Congo United Methodists

    10.15.18 | Articles Stories by Rob Vaughn

    This September, I met some of the most faithful and committed United Methodist's I've ever encountered.  Rev. Tracy McNeil Wines of Clarendon UMC and I traveled to the Central Congo Conference of United Methodism to learn more about the ministry of missionary pilot, Jacques Umembudi and our UM sisters and brothers in the Congo. Jacques is one of our denomination's missionary pilots bringing hope to many of the geographically isolated mission stations in central Congo.  Living and based at Kananga, Jacques and his wife, Valentine, are responsible for "Wings of Caring," one of United Methodism's three aviation ministries in the Congo. 

    Clarendon and Community of Faith collected over 250 pairs of reading glasses which we distributed over three communities (mission stations). To watch folks use the hymnal or bible to test out their glasses brought tears to my eyes. The gratitude was palpable. There were also soccer balls for every community as well. We brought some requested airplane tires (something a whole lot less expensive to carry as luggage than ship commercially!) along with some other aviation supplies and some hard to acquire personal items. 

    We were proud to learn that the United Methodist Church was responsible for 5% of all the hospitals in the Congo. Actually 40% of all hospitals are managed by faith organizations - Presbyterians, Mennonites, Disciples, Catholics and more.  Below is the hospital at Wembo-Nyama.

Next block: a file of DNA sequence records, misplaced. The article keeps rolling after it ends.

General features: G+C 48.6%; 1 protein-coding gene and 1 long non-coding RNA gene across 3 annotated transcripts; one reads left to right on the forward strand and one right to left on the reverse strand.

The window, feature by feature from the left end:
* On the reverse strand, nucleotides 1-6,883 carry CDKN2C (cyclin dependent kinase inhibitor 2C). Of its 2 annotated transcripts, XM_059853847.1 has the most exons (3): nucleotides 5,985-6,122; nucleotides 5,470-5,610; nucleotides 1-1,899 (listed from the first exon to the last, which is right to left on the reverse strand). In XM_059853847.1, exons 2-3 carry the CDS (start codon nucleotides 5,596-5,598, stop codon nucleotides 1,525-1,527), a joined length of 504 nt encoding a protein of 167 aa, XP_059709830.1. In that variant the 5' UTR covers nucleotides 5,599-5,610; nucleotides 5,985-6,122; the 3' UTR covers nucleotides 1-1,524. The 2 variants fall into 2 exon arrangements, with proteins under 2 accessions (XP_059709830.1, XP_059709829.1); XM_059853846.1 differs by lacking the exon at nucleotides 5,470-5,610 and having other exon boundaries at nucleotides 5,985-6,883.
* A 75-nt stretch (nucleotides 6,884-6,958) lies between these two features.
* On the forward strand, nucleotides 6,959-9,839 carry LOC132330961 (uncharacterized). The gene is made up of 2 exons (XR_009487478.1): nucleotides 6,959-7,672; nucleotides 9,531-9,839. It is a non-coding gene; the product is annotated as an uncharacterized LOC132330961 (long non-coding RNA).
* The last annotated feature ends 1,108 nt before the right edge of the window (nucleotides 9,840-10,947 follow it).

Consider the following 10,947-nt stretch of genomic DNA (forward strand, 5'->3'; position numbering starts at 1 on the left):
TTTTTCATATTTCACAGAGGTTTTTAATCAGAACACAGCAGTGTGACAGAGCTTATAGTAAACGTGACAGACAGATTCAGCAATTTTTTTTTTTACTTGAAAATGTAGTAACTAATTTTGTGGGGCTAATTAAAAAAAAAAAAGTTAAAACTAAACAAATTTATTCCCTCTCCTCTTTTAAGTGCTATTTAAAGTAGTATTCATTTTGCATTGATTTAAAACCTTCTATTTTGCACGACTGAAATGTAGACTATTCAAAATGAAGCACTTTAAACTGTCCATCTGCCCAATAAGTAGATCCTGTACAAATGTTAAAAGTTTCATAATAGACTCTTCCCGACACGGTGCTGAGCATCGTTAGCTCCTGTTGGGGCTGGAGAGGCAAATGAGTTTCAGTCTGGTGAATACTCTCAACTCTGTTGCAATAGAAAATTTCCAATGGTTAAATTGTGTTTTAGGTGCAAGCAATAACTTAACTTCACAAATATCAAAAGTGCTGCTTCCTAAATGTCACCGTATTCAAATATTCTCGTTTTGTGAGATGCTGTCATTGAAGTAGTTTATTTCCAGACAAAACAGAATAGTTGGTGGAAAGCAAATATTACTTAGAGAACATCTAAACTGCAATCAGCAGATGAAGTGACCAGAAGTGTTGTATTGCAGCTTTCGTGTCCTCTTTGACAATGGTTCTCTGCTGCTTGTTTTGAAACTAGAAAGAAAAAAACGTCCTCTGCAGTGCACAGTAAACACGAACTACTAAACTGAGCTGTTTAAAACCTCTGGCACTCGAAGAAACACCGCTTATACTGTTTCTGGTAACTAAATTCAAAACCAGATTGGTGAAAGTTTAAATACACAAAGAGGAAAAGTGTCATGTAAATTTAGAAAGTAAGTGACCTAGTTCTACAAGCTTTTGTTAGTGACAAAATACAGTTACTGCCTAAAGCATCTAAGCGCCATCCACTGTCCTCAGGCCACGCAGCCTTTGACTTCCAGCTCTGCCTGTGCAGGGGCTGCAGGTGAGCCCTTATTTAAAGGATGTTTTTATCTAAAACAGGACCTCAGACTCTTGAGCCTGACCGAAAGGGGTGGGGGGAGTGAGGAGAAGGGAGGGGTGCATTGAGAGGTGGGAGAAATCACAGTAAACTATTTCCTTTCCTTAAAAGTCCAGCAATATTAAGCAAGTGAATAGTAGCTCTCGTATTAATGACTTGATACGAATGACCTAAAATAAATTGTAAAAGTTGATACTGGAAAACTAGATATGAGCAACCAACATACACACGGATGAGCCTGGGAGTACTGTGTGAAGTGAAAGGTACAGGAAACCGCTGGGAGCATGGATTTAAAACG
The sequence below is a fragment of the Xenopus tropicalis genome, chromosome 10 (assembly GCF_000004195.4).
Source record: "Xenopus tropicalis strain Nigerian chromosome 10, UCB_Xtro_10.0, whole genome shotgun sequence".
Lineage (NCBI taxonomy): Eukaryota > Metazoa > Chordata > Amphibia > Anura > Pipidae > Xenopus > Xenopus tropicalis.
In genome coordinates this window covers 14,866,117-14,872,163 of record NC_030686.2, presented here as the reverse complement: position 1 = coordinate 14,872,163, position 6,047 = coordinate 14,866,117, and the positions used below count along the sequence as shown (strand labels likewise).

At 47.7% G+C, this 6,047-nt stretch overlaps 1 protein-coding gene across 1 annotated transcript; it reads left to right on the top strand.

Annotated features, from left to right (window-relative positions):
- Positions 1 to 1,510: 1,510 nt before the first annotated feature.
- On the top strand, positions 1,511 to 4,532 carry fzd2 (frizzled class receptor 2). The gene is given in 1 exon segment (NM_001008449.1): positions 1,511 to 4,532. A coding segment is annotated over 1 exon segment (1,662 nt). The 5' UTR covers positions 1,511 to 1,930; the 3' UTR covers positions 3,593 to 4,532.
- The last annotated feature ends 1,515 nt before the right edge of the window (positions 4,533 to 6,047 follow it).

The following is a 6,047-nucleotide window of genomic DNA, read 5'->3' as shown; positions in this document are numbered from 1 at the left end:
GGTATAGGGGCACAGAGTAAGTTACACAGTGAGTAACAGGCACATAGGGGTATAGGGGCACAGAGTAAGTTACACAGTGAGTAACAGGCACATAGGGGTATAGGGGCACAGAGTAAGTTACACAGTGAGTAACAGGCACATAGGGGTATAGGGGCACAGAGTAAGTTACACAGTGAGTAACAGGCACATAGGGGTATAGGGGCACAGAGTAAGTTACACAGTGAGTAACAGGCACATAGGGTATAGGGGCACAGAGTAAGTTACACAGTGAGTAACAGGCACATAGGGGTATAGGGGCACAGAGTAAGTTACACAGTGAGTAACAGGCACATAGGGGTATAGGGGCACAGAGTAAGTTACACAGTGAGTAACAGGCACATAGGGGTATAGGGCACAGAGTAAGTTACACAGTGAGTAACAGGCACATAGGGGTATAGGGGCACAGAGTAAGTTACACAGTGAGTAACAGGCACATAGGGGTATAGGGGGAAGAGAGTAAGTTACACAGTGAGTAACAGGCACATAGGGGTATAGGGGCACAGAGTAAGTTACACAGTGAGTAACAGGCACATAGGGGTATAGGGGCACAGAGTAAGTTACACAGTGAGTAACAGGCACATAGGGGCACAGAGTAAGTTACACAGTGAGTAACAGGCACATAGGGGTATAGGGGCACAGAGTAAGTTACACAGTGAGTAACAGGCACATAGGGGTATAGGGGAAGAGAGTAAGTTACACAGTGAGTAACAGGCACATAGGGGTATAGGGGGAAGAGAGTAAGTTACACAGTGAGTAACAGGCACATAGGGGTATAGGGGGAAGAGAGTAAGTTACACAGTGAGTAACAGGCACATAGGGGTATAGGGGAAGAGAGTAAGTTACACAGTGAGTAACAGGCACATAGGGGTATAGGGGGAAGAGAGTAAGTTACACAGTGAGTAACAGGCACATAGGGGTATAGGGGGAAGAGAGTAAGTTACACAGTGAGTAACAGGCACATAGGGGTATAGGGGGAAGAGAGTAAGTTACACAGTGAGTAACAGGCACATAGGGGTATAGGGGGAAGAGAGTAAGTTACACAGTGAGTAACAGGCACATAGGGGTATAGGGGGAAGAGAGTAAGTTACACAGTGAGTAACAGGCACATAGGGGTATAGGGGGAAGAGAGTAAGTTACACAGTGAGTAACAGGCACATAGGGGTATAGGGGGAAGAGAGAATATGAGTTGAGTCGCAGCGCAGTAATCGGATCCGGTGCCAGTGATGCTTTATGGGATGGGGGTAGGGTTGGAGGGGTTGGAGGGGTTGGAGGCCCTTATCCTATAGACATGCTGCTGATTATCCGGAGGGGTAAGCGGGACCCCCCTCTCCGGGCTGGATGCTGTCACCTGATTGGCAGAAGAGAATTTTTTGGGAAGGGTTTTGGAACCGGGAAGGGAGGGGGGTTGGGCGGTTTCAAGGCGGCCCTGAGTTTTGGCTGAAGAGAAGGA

There are lots of ways to help in the coming months. Because aviation fuel is difficult to obtain, we're working to raise enough funds for a large bulk purchase.  You can support the aviation fuel fund at and learn more about this particular United Methodist ministry by clicking here.

    In Wembo-Nyama, some of the English teachers at the local college asked for English DVD's of TV shows so folks could listen to spoken English. So Community of Faith is collecting appropriate DVD's along with small, portable DVD players.  There's no electricity there except what's available by solar panels in the hospital and computer lab so DVD players with rechargeable batters are best. 

    For a brief motorcycle ride through the mission station of Dingele (between Wembo-Nyama and Lodja), take a look.